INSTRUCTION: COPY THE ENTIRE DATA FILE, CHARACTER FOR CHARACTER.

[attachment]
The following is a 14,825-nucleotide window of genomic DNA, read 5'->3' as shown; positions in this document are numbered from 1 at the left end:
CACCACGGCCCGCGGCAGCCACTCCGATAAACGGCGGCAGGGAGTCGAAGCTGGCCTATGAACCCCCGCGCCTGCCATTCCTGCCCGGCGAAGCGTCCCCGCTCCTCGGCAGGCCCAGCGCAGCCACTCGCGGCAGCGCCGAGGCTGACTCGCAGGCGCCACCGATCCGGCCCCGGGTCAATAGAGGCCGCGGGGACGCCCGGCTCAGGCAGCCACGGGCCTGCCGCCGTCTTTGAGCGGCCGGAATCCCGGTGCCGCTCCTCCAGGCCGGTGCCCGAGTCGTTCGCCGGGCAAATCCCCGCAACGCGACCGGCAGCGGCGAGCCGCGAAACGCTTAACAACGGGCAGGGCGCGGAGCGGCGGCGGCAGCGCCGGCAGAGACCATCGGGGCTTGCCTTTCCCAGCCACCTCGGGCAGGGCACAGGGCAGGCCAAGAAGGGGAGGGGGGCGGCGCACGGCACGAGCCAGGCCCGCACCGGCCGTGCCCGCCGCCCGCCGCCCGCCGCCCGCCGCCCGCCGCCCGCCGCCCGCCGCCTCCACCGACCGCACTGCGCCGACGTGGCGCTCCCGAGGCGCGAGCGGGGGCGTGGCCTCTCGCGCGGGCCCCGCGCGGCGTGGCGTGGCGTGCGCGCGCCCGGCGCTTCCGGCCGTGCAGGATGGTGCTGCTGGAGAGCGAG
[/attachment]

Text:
The following is a 14,825-nucleotide window of genomic DNA, read 5'->3' as shown; positions in this document are numbered from 1 at the left end:
CACCACGGCCCGCGGCAGCCACTCCGATAAACGGCGGCAGGGAGTCGAAGCTGGCCTATGAACCCCCGCGCCTGCCATTCCTGCCCGGCGAAGCGTCCCCGCTCCTCGGCAGGCCCAGCGCAGCCACTCGCGGCAGCGCCGAGGCTGACTCGCAGGCGCCACCGATCCGGCCCCGGGTCAATAGAGGCCGCGGGGACGCCCGGCTCAGGCAGCCACGGGCCTGCCGCCGTCTTTGAGCGGCCGGAATCCCGGTGCCGCTCCTCCAGGCCGGTGCCCGAGTCGTTCGCCGGGCAAATCCCCGCAACGCGACCGGCAGCGGCGAGCCGCGAAACGCTTAACAACGGGCAGGGCGCGGAGCGGCGGCGGCAGCGCCGGCAGAGACCATCGGGGCTTGCCTTTCCCAGCCACCTCGGGCAGGGCACAGGGCAGGCCAAGAAGGGGAGGGGGGCGGCGCACGGCACGAGCCAGGCCCGCACCGGCCGTGCCCGCCGCCCGCCGCCCGCCGCCCGCCGCCCGCCGCCCGCCGCCCGCCGCCTCCACCGACCGCACTGCGCCGACGTGGCGCTCCCGAGGCGCGAGCGGGGGCGTGGCCTCTCGCGCGGGCCCCGCGCGGCGTGGCGTGGCGTGCGCGCGCCCGGCGCTTCCGGCCGTGCAGGATGGTGCTGCTGGAGAGCGAG